Jake Gyllenhaal expertly crafts an unsettling portrayal of a sociopath delving into a corrupt operation.
Directed by Dan Gilroy
Starring Jake Gyllenhaal, Rene Russo, Riz Ahmed, Bill Paxton
Release Date: Oct. 31
When Lou Bloom explodes in a brief fit of rage — violently shaking and shattering his bathroom mirror — in Dan Gilroy’s black-comedy thriller, “Nightcrawler,” the moment is uncharacteristic, terrifying and telling. Indeed, the oily-haired antihero rarely ever expresses believably human emotions, but beneath the creepy, candied smile he flashes throughout the film exists the monster that we truly catch a glimpse of in that shaken reflection of broken glass.
Lou, played brilliantly by Jake Gyllenhaal, is a gaunt loner who scours the streets of Los Angeles at night as a petty thief in Gilroy’s directorial debut. He is cheerful and polite — too much, as we slowly realize — but cannot seem to find a stable job despite his practiced efforts to sell himself as a diligent worker. Soon enough, he happens to witness the immediate aftermath of a fiery car crash and is suddenly sucked into the world of nightcrawling — the high-speed profession of tracking down graphic automobile accidents and bloody crime scenes and capturing them on video to sell to local news stations.
The follow-up is a chronicle of Lou’s rise in his new profitable venture, which simultaneously serves to unravel the very amoral and unsettling nature of the film’s protagonist. As Lou finds more success partnering up with a misfortunate lackey (Riz Ahmed) and making deals with a local news director (Rene Russo), who is shady in her own right, he goes beyond the extra mile to get the video shot — he begins to tamper with the crime scenes themselves. In between are showcases of Lou’s delightfully disturbing behavior, as Gilroy constructs Lou in such ridiculous terms that the protagonist’s oddities and the unnatural exchanges he has with others have the dual effect of hilarity and horror. At its heart, “Nightcrawler” is a twisted and sardonic portrait of a sociopath, with each sickly detail gradually rendered from the ethical tailspin that is Lou’s budding career.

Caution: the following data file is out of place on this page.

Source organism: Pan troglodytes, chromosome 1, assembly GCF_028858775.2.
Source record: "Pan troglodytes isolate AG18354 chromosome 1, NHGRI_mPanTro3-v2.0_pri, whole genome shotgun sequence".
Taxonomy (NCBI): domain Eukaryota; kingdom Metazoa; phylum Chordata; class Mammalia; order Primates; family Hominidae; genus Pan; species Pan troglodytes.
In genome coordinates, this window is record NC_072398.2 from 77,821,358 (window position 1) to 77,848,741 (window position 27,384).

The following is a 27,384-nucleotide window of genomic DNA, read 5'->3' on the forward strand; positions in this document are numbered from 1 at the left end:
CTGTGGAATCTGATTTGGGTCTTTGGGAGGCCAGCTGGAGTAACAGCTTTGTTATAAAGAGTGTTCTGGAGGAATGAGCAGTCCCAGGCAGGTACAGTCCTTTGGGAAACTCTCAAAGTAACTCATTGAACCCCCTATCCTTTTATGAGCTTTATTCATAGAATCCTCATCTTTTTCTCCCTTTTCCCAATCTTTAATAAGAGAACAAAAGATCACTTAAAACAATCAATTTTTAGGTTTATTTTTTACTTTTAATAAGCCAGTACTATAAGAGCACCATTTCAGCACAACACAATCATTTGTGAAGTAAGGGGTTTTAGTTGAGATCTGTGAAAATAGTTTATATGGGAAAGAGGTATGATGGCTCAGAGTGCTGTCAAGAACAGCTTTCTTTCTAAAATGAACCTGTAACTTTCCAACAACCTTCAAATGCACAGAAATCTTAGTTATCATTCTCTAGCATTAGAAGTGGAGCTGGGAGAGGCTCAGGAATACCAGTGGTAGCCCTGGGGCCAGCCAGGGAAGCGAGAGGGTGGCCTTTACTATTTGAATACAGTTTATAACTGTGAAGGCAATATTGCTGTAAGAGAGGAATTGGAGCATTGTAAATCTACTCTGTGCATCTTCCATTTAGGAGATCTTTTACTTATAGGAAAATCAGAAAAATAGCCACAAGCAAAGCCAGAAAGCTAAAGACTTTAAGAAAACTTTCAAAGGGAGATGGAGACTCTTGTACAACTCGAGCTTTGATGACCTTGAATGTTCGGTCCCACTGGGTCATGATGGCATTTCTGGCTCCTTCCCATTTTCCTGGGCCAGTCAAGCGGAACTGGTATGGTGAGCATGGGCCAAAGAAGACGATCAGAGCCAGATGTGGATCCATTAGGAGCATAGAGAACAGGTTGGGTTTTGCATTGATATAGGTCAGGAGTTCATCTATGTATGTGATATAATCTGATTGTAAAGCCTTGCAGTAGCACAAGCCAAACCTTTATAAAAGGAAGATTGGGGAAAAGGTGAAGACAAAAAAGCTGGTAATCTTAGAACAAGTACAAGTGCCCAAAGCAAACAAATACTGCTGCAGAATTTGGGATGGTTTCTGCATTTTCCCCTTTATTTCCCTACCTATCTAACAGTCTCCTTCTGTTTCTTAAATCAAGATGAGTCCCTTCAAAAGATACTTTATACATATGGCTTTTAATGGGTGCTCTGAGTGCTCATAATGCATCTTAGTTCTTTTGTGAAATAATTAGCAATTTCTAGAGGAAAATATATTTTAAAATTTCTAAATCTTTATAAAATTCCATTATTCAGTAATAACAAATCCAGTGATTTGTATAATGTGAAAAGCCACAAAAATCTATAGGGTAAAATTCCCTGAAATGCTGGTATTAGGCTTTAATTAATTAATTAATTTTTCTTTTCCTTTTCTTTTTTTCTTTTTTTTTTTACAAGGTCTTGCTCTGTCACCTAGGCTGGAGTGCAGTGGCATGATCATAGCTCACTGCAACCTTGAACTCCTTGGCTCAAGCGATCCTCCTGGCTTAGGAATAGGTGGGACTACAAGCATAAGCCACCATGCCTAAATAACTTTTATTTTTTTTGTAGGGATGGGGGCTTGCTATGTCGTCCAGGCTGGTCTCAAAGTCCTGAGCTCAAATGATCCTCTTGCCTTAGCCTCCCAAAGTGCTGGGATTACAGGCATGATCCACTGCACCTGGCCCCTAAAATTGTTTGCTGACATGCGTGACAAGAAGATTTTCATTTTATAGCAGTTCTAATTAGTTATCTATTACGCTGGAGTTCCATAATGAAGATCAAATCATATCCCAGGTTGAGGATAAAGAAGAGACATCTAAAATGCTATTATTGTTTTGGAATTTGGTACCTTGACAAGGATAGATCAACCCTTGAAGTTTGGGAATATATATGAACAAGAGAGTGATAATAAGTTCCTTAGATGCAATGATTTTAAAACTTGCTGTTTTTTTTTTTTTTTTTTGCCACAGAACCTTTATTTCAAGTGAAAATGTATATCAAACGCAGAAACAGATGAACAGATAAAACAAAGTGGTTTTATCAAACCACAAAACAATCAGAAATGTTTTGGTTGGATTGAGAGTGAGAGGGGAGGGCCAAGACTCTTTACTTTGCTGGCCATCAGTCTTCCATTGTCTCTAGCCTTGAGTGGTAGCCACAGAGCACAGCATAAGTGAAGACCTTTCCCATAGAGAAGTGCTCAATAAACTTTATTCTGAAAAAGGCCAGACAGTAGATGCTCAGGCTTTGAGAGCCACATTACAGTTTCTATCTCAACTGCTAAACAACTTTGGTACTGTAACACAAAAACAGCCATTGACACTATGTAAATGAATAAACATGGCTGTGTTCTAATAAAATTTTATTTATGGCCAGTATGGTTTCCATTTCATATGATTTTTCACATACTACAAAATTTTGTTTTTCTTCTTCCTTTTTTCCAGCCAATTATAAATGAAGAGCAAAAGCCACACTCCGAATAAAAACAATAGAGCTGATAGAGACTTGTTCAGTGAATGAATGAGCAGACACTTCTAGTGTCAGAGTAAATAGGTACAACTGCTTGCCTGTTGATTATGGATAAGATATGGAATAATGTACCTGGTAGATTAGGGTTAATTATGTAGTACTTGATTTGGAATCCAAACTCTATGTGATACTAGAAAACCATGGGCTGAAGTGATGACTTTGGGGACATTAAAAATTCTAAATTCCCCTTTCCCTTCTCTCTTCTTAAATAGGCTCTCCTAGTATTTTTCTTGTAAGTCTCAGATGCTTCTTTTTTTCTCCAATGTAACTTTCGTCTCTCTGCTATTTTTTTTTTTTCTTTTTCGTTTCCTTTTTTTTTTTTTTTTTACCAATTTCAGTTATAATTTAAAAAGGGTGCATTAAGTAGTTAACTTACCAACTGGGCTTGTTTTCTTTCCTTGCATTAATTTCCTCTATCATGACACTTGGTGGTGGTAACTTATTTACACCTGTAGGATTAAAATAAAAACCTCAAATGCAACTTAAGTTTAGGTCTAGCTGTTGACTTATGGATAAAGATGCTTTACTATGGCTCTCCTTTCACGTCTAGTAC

Gilroy (screenwriter for “Two for the Money”), who also penned the screenplay, proves himself to be a capable auteur, tackling a unique narrative and crafting an equally funny and horrifying character study. Paired with the capable eye of cinematographer Robert Elswit (“Magnolia,” “There Will Be Blood”), Gilroy manages to create an entertaining and frightening impression of a serial killer out of the man documenting the crimes rather than committing them.
However, the true star, of course, is Gyllenhaal in what is the finest performance of an impressive career. Shedding 30 pounds for the role, Gyllenhaal quickly erases the memory of his typically suave and handsome appearance as he completely immerses himself in the role, looking emaciated and acting insane. Gyllenhaal finds the perfect balance of the nuanced character, masking Lou’s unhinged nature in an artificial grin while constantly communicating in language that seems lifted from the salesman script of a personal empowerment seminar. The result is a man whose eeriness makes us laugh but always with a tinge of discomfort and nervousness.
“Nightcrawler” is thrilling, darkly funny and disturbing and driven by one of the most engrossing characters in cinema’s recent years. Lou Bloom is a monster, an alien, an enigma, an American psycho.
“I’m a quick learner,” Lou echoes throughout the film and we can only fear how true that may be.